This blog represents most of the newspaper columns (appearing in various Colorado Community Newspapers and Yourhub.com) written by me, James LaRue, during the time in which I was the director of the Douglas County Libraries in Douglas County, Colorado. (Some columns are missing, due to my own filing errors.) This blog covers the time period from April 11, 1990 to January 12, 2012.

Unless I say so, the views expressed here are mine and mine alone. They may be quoted elsewhere, so long as you give attribution. The dates are (at least according my records) the dates of publication in one of the above print newspapers.

The blog archive (web view) is in chronological order. The display of entries, below, seems to be in reverse order, new to old.

All of the mistakes are of course my own responsibility.

Thursday, August 3, 2006

August 3, 2006 - follow the formula for happiness

Suppose that there were a simple formula for happiness?

Well, according to Jonathan Haidt, there is. In his book, "The Happiness Hypothesis," he just gives it away:

H = S + C + V

Any questions? I thought there might be.

H stands for "happiness."

S stands for "set point." That's the idea that you're more or less genetically programmed to have a range of responses to the world, broadly falling into either optimistic or pessimistic.

The cheerful, upbeat folks, according to Haidt, were "winners of the cortical lottery." The paranoid, suspicious, depressed folks, were not. The cheerful folks don't necessarily deserve praise for being positive, and the downbeat ones don't necessarily deserve blame for being negative.

The positive ones do tend to be healthier and happier, though. They respond to challenges more quickly, and do a better job of weathering times of adversity.

It turns out that there are three clearly demonstrated ways for even the pessimists to effect a change in their world view and feelings.

First is meditation. This technique is simple to explain but surprisingly hard to master. Usually, it involves little more than just sitting quietly for even 5-15 minutes a day, and trying to keep the attention focused on something like your own breathing.

Why does it work? Because you retrain the mind to break the autonomic train of associations. You learn to detach and notice, rather than just get swept up into a mental or emotional narrative.

A second technique is cognitive therapy. This, too, takes some effort.

Here's a simplified example. Let's say that every time you look at somebody, you feel a rush of paranoia or fear. If you're in cognitive therapy, you have learned to be alert to this, and have prepared an alternative.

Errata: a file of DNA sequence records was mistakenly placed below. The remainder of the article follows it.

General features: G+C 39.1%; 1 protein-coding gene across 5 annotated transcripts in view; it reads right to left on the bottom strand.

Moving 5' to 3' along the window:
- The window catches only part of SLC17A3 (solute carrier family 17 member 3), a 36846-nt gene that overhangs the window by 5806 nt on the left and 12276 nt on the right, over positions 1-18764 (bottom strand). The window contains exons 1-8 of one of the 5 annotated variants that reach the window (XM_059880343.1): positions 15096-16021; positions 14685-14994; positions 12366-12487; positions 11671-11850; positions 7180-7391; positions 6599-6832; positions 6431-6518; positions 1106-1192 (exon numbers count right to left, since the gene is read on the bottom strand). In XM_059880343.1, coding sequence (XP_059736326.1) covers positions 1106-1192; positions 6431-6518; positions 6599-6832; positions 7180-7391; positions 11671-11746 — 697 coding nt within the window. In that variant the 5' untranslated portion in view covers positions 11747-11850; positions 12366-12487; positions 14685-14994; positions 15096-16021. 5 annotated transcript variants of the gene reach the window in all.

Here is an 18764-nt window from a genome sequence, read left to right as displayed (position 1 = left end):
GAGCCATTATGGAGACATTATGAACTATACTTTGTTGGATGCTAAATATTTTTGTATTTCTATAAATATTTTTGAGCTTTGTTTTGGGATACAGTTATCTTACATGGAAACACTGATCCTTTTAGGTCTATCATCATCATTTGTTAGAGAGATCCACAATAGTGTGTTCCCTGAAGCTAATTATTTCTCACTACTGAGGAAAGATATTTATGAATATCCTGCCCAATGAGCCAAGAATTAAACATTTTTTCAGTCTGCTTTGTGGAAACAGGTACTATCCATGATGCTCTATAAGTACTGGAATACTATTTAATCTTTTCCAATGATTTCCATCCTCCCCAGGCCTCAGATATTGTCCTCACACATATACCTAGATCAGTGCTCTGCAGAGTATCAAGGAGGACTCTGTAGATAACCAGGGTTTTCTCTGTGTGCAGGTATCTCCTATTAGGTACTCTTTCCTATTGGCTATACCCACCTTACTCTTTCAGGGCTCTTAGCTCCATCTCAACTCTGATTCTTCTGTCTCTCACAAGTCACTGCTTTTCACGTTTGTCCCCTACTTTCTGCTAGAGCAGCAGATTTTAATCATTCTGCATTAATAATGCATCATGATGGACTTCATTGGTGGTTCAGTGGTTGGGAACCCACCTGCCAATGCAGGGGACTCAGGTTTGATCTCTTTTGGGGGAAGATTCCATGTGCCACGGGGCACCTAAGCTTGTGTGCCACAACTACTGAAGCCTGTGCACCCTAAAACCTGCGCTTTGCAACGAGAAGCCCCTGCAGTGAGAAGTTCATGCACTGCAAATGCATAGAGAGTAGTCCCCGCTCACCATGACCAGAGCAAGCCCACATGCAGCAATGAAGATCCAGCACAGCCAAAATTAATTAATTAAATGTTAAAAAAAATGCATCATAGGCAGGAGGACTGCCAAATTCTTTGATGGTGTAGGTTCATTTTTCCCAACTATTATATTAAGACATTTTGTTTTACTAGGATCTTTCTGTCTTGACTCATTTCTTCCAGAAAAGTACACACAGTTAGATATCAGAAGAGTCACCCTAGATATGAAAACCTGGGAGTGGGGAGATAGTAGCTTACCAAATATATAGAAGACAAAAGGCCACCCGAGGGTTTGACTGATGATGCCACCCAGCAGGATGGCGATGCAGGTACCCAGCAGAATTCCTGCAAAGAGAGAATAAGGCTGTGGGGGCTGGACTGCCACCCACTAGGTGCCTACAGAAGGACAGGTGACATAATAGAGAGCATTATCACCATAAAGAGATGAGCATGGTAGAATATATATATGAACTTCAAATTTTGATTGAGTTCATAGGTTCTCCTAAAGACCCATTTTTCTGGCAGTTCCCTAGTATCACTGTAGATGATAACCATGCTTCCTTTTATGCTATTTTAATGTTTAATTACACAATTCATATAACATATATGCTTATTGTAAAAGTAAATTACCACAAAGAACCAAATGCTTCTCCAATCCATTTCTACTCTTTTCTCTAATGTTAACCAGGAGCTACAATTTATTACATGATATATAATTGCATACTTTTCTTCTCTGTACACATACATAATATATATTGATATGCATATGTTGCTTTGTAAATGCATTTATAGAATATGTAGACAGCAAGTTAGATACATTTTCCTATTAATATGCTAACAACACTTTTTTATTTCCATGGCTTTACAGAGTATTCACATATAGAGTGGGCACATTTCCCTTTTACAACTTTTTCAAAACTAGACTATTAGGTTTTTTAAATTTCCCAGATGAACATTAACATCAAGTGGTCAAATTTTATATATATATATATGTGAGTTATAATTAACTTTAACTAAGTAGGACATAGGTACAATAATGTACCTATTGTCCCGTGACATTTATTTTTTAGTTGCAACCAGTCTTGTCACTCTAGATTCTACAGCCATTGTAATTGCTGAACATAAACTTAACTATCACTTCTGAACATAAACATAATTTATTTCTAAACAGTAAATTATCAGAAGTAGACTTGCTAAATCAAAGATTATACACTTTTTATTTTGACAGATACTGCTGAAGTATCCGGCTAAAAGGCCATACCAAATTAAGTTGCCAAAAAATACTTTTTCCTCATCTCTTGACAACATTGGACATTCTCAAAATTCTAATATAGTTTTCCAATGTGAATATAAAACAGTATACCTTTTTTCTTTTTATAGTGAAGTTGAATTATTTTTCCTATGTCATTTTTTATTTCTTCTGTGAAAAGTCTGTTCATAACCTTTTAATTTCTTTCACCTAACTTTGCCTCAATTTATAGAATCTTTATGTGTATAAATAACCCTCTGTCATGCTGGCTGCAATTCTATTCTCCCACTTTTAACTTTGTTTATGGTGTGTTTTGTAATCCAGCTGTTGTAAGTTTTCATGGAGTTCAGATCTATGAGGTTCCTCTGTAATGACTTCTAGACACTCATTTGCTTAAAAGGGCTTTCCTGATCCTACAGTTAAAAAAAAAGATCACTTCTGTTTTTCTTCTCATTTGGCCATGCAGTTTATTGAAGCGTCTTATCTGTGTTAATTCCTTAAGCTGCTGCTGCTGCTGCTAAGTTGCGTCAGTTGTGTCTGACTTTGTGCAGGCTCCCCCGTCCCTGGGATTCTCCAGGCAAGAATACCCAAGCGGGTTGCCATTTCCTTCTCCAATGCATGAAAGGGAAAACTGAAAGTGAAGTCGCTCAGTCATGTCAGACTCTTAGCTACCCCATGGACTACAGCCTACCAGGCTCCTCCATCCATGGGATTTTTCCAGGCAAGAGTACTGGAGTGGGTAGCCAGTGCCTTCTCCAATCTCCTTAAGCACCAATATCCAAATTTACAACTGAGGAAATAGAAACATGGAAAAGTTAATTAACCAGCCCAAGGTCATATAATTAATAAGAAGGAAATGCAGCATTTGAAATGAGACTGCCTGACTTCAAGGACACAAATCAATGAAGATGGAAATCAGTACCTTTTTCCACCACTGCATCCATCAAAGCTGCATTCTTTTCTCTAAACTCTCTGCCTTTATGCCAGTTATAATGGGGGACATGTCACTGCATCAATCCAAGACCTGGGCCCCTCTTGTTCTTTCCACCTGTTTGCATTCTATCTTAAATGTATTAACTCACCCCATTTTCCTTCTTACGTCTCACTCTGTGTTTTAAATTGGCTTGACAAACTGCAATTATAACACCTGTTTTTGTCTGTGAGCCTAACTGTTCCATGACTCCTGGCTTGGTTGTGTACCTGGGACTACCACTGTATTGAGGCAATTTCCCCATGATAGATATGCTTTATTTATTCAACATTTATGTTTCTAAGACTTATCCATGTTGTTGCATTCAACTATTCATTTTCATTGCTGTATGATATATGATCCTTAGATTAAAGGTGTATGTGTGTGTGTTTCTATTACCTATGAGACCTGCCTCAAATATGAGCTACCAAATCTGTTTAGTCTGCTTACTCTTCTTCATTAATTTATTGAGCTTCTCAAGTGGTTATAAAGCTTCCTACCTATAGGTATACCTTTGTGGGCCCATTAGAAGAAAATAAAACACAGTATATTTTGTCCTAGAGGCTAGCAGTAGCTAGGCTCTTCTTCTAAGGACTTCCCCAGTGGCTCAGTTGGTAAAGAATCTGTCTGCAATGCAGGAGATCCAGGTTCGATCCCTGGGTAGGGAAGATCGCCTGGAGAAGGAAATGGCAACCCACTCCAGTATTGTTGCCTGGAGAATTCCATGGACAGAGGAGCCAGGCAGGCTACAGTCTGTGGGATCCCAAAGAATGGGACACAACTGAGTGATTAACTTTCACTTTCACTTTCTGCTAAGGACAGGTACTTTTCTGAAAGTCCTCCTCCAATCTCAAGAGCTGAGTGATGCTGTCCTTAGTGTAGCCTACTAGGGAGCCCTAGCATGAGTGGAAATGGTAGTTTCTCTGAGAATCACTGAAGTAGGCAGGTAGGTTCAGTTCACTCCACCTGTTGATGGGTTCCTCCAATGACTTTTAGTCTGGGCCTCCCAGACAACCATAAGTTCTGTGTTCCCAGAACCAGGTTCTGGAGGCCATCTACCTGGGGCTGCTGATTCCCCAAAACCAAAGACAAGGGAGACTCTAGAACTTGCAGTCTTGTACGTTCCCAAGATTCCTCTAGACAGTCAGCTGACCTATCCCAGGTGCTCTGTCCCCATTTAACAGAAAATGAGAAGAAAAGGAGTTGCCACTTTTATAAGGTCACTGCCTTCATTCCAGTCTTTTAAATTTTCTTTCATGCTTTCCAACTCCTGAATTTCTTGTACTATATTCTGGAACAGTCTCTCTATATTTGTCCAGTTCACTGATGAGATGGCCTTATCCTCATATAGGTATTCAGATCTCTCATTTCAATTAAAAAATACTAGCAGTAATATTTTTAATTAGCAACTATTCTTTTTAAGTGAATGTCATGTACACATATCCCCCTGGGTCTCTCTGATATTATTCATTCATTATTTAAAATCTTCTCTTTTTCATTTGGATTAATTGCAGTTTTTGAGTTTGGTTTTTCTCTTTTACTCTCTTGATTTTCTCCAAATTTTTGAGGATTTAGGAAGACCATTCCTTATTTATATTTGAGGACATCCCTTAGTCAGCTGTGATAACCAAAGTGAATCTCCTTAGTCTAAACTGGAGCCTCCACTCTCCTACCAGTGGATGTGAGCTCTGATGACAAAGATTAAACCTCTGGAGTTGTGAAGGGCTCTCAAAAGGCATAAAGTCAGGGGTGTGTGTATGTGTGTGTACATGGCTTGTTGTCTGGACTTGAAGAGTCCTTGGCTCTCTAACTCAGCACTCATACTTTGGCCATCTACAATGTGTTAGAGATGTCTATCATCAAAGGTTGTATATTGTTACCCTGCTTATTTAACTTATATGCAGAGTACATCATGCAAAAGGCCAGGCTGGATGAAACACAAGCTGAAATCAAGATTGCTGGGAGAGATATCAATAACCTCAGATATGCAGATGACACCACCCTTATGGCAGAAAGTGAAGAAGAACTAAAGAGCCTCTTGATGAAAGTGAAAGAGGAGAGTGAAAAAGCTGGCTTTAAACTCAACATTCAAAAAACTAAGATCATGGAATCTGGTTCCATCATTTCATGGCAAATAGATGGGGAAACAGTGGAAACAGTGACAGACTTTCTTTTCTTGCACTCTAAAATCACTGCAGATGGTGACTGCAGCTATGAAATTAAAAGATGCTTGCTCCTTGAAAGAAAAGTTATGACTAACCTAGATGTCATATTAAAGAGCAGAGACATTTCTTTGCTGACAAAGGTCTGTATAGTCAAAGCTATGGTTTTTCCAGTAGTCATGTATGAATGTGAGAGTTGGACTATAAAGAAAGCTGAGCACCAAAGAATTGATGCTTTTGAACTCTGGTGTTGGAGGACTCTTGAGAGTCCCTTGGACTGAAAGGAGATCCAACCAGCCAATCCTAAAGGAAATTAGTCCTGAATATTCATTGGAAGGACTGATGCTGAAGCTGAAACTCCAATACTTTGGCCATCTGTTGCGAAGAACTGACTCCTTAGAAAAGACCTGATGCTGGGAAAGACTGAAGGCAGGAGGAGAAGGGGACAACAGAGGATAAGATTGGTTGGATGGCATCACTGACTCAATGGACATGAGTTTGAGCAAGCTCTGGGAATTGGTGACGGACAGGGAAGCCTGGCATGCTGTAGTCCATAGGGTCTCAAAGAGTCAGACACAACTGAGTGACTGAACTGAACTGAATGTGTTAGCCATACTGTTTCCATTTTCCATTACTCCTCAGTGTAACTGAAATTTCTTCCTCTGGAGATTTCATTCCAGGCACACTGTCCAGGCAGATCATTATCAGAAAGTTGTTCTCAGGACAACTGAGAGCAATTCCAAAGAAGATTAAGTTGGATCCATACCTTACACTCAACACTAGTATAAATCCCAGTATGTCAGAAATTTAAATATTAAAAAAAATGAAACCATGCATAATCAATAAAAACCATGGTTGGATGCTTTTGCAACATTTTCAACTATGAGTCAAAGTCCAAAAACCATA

For instance, when you feel that negative rush, you mentally pause, and summon a memory of something kind or good the other person did. This changes your feelings about that person.

You keep practicing this, day after day, until again, you retrain yourself.

But meditation and cognitive therapy take not just persistent effort, but time. The third way is Prozac. And there's something suspicious about just popping a pill and being better.

Psychologists still aren't altogether sure why or how it works. Yet Prozac has been clinically demonstrated to change not just attitudes -- it's neither a depressant nor a stimulant -- but the fundamental behavior of your whole body. Prozac begins working in surprising ways: with changes in the actions of your intestines to the rhythm of your sleeping patterns.

And for many people, it seems to have the same results of years of professional therapy. But overnight. That isn't to say, of course, that it's right for everybody.

C stands for the conditions of your life. Some of them you can't change: your age, your race, and for some people, your health. For instance, you might have been paralyzed, or been diagnosed with a difficult disease.

But there are other things that can be changed: your job, where you live, or your marital status. Interestingly, Haidt points out the importance of noise -- an intermittent but uncontrolled environmental condition that can eat away at your happiness, almost without you noticing.

V stands for voluntary activities. Haidt describes a set of experiments with some surprising results. One group of people was told to take some time every day to do something they really enjoyed, just for themselves. Let's say it's "have an ice cream." Then they had to record how they felt an hour later, a day later, and a week later.

Another group was given the assignment of doing something for somebody else -- so-called "random acts of kindness."

A similar experiment was done with seniors -- one group, who hadn't volunteered before, was given the assignment of visiting and assisting other seniors.

The finding? Doing something for somebody else, not yourself, was by far the most powerful voluntary activity, resulting in significant and long lasting improvements in health and happiness.

It turns out that scientifically speaking, it truly is better to give than to receive.

Psychology has gotten pretty interesting lately. I can recommend "The Happiness Hypothesis" as a fascinating overview of the field. And it's anything but formulaic.

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